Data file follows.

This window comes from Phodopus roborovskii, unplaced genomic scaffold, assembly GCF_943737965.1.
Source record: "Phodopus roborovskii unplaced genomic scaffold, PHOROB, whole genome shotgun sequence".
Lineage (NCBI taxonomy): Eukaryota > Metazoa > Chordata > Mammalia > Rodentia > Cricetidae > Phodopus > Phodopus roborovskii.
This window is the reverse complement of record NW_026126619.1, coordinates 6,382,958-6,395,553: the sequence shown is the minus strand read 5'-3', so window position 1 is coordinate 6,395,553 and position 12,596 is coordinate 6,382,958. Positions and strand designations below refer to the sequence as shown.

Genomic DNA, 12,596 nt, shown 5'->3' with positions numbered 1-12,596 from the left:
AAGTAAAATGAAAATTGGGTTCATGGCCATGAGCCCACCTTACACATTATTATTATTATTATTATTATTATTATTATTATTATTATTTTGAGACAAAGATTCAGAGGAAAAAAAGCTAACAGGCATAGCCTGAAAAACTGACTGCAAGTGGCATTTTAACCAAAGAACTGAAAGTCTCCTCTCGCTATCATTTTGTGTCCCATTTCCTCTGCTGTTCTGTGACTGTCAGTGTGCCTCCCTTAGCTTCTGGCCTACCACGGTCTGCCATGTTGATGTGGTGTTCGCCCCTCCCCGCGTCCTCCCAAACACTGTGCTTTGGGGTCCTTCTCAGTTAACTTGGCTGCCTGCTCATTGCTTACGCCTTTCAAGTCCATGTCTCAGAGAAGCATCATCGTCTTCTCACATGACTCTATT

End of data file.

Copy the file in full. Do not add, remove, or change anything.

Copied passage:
This window comes from Phodopus roborovskii, unplaced genomic scaffold, assembly GCF_943737965.1.
Source record: "Phodopus roborovskii unplaced genomic scaffold, PHOROB, whole genome shotgun sequence".
Lineage (NCBI taxonomy): Eukaryota > Metazoa > Chordata > Mammalia > Rodentia > Cricetidae > Phodopus > Phodopus roborovskii.
This window is the reverse complement of record NW_026126619.1, coordinates 6,382,958-6,395,553: the sequence shown is the minus strand read 5'-3', so window position 1 is coordinate 6,395,553 and position 12,596 is coordinate 6,382,958. Positions and strand designations below refer to the sequence as shown.

Genomic DNA, 12,596 nt, shown 5'->3' with positions numbered 1-12,596 from the left:
AAGTAAAATGAAAATTGGGTTCATGGCCATGAGCCCACCTTACACATTATTATTATTATTATTATTATTATTATTATTATTATTATTTTGAGACAAAGATTCAGAGGAAAAAAAGCTAACAGGCATAGCCTGAAAAACTGACTGCAAGTGGCATTTTAACCAAAGAACTGAAAGTCTCCTCTCGCTATCATTTTGTGTCCCATTTCCTCTGCTGTTCTGTGACTGTCAGTGTGCCTCCCTTAGCTTCTGGCCTACCACGGTCTGCCATGTTGATGTGGTGTTCGCCCCTCCCCGCGTCCTCCCAAACACTGTGCTTTGGGGTCCTTCTCAGTTAACTTGGCTGCCTGCTCATTGCTTACGCCTTTCAAGTCCATGTCTCAGAGAAGCATCATCGTCTTCTCACATGACTCTATT